Devils Claw reduces pain in and improves quality of life in patients with arthritis
Arthritis and other rheumatic conditions (AORC) are the leading cause of disability and poor quality of life. The number of people with AORC continues to increase. Devil's Claw is an herb that grows in the Kalahari region of southern Africa. The herb has been used traditionally for arthritic and intestinal conditions. In this study 259 patients with arthritis were treated with Devils Claw for eight-weeks at the School of Health sciences, Queen Margaret University, Edinburgh, Scotland. The patient's assessment of pain significantly improved on Devil's Claw as measured on various scales. Stiffness and the ability to use the joint both significantly improved. There were statistically significant reductions in pain for the hand, wrist, elbow, shoulder, hip, knee, and back pain. Quality of life significantly increased. Sixty-percent of the patients were able to decrease or completely stop their pain medication. Blood tests and liver function tests along with self reporting by the study participants shows the herb is both safe, lacking in side effects, and is well tolerated. The study is published in the September 20th, 2007 issue of the journal Phytotherapy Research.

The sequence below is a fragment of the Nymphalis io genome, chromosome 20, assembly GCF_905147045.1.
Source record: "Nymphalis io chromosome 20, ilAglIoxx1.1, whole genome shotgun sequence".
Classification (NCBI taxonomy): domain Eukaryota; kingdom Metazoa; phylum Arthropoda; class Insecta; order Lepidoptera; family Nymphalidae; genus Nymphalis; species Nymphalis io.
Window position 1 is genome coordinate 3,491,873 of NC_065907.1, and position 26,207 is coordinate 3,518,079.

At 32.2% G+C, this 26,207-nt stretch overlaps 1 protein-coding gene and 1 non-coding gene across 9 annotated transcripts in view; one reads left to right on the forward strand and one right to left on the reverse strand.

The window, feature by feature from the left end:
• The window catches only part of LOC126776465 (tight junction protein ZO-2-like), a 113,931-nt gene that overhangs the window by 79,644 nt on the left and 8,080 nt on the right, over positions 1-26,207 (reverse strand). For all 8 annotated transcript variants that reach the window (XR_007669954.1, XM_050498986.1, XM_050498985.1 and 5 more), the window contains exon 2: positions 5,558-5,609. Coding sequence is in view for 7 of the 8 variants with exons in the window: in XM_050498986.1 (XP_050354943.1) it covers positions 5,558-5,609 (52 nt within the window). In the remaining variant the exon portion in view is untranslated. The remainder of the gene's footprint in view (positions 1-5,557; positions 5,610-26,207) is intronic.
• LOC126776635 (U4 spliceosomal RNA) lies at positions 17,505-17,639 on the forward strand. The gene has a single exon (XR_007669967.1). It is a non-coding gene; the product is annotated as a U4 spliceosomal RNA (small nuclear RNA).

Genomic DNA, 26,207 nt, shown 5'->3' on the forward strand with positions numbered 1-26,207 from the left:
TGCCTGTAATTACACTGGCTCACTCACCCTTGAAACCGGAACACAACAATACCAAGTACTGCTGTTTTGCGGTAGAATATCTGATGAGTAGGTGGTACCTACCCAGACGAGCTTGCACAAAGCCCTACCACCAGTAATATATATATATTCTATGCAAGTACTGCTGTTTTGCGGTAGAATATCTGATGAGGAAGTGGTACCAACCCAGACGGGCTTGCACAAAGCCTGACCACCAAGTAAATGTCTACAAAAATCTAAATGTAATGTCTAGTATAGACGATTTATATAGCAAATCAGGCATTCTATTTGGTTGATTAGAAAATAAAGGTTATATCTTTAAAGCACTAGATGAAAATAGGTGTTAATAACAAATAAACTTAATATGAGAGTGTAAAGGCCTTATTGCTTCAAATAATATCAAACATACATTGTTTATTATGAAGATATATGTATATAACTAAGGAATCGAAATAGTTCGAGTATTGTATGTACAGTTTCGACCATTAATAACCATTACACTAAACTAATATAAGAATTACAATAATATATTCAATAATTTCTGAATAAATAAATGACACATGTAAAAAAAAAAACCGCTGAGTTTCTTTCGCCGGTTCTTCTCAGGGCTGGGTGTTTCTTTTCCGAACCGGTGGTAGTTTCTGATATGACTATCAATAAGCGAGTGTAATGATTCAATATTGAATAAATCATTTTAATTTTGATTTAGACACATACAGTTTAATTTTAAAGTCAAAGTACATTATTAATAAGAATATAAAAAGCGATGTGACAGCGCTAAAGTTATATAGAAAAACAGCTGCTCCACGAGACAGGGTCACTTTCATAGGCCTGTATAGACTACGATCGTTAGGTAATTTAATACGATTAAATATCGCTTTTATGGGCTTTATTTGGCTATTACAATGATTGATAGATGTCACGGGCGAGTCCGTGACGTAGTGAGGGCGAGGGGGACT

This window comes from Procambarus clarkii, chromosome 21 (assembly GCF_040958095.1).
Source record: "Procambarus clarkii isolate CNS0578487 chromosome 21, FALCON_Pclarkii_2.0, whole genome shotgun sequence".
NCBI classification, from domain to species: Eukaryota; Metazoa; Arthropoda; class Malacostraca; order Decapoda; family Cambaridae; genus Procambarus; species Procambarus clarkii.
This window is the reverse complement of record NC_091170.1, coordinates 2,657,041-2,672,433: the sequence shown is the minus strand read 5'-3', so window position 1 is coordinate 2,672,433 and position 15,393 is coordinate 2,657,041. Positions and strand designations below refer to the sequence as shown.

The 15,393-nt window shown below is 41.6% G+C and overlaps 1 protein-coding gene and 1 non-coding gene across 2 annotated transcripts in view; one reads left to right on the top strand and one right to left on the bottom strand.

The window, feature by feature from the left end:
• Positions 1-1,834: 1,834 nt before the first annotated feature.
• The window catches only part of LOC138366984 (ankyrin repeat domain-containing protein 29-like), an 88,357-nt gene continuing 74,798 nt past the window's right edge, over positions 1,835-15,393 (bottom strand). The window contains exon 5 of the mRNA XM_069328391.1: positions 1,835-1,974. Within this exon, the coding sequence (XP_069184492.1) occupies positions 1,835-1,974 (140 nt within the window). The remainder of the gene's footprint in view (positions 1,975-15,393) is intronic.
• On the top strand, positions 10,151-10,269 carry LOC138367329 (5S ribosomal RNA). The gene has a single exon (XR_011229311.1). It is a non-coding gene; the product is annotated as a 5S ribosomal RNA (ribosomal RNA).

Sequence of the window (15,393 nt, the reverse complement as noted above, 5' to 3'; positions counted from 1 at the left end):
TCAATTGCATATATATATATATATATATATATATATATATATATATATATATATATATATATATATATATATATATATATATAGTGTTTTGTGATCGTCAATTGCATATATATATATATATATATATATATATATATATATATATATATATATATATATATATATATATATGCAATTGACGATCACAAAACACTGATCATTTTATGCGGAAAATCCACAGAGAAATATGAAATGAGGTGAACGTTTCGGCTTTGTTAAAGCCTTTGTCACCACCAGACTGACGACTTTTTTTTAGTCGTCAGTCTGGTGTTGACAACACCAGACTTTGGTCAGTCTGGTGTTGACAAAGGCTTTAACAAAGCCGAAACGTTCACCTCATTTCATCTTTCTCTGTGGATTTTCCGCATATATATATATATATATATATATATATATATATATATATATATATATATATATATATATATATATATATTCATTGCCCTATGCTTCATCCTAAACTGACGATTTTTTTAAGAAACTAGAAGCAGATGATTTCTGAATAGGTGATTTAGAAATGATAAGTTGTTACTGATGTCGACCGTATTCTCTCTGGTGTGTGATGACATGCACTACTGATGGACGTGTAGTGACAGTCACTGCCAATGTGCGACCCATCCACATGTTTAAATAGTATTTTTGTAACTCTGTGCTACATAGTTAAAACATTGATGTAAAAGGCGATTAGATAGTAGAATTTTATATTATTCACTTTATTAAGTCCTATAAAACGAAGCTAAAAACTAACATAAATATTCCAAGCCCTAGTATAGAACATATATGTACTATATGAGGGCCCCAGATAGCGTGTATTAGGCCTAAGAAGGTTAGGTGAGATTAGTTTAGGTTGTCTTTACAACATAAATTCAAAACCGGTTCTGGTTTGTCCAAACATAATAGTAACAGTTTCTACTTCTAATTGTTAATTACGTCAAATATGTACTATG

Standardized Devil's Claw significantly helps patients with arthritis in the hip or knee
The major active ingredient in Devil's Claw is Harpagoside. In this study 114 patients were treated with 60mg of Harpagoside daily for up to 54 weeks. 56 of the patients had chronic nonspecific low back pain, 37 had painful osteoarthritis of the knee, and 21 had painful osteoarthritis in the hip. Symptoms and well-being were monitored every 4 to 6 weeks. The patients also kept a diary of their pain and need for pain medication. There was an appreciable improvement in the study period that was similar in the knee, hip, and back groups. The need for pain medication decreased and symptoms and well-being improved in all groups with 75% achieving a good or very good response to the herbal treatment. The herb was very safe with few adverse events of which none were serious. The study was performed at the University of Freiberg in Germany and is published in the June 2007 issue of the journal Phytomedicine.